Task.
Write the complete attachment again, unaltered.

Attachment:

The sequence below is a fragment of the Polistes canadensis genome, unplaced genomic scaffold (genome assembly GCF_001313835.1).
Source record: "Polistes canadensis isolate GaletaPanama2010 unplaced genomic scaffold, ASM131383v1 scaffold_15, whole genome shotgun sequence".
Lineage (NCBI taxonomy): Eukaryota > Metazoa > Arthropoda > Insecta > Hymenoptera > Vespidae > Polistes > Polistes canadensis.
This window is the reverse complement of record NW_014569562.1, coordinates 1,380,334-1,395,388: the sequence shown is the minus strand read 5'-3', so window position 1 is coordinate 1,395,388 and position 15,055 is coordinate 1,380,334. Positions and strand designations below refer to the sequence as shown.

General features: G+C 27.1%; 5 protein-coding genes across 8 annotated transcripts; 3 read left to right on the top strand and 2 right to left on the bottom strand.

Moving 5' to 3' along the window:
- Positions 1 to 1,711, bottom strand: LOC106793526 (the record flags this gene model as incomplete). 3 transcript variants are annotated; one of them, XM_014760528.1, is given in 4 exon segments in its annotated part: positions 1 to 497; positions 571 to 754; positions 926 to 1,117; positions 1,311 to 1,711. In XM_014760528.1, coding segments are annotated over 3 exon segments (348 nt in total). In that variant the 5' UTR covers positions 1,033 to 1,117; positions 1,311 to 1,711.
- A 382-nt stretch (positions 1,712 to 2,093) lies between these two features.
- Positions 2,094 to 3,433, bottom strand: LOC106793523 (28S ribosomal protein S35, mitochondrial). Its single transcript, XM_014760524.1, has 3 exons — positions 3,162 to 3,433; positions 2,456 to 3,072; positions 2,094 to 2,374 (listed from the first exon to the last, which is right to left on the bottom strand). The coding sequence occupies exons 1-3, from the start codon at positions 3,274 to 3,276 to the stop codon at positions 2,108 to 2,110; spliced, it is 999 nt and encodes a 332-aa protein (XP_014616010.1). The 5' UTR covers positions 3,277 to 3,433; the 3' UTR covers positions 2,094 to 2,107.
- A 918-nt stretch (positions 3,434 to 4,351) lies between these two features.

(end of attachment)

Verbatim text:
The sequence below is a fragment of the Polistes canadensis genome, unplaced genomic scaffold (genome assembly GCF_001313835.1).
Source record: "Polistes canadensis isolate GaletaPanama2010 unplaced genomic scaffold, ASM131383v1 scaffold_15, whole genome shotgun sequence".
Lineage (NCBI taxonomy): Eukaryota > Metazoa > Arthropoda > Insecta > Hymenoptera > Vespidae > Polistes > Polistes canadensis.
This window is the reverse complement of record NW_014569562.1, coordinates 1,380,334-1,395,388: the sequence shown is the minus strand read 5'-3', so window position 1 is coordinate 1,395,388 and position 15,055 is coordinate 1,380,334. Positions and strand designations below refer to the sequence as shown.

General features: G+C 27.1%; 5 protein-coding genes across 8 annotated transcripts; 3 read left to right on the top strand and 2 right to left on the bottom strand.

Moving 5' to 3' along the window:
- Positions 1 to 1,711, bottom strand: LOC106793526 (the record flags this gene model as incomplete). 3 transcript variants are annotated; one of them, XM_014760528.1, is given in 4 exon segments in its annotated part: positions 1 to 497; positions 571 to 754; positions 926 to 1,117; positions 1,311 to 1,711. In XM_014760528.1, coding segments are annotated over 3 exon segments (348 nt in total). In that variant the 5' UTR covers positions 1,033 to 1,117; positions 1,311 to 1,711.
- A 382-nt stretch (positions 1,712 to 2,093) lies between these two features.
- Positions 2,094 to 3,433, bottom strand: LOC106793523 (28S ribosomal protein S35, mitochondrial). Its single transcript, XM_014760524.1, has 3 exons — positions 3,162 to 3,433; positions 2,456 to 3,072; positions 2,094 to 2,374 (listed from the first exon to the last, which is right to left on the bottom strand). The coding sequence occupies exons 1-3, from the start codon at positions 3,274 to 3,276 to the stop codon at positions 2,108 to 2,110; spliced, it is 999 nt and encodes a 332-aa protein (XP_014616010.1). The 5' UTR covers positions 3,277 to 3,433; the 3' UTR covers positions 2,094 to 2,107.
- A 918-nt stretch (positions 3,434 to 4,351) lies between these two features.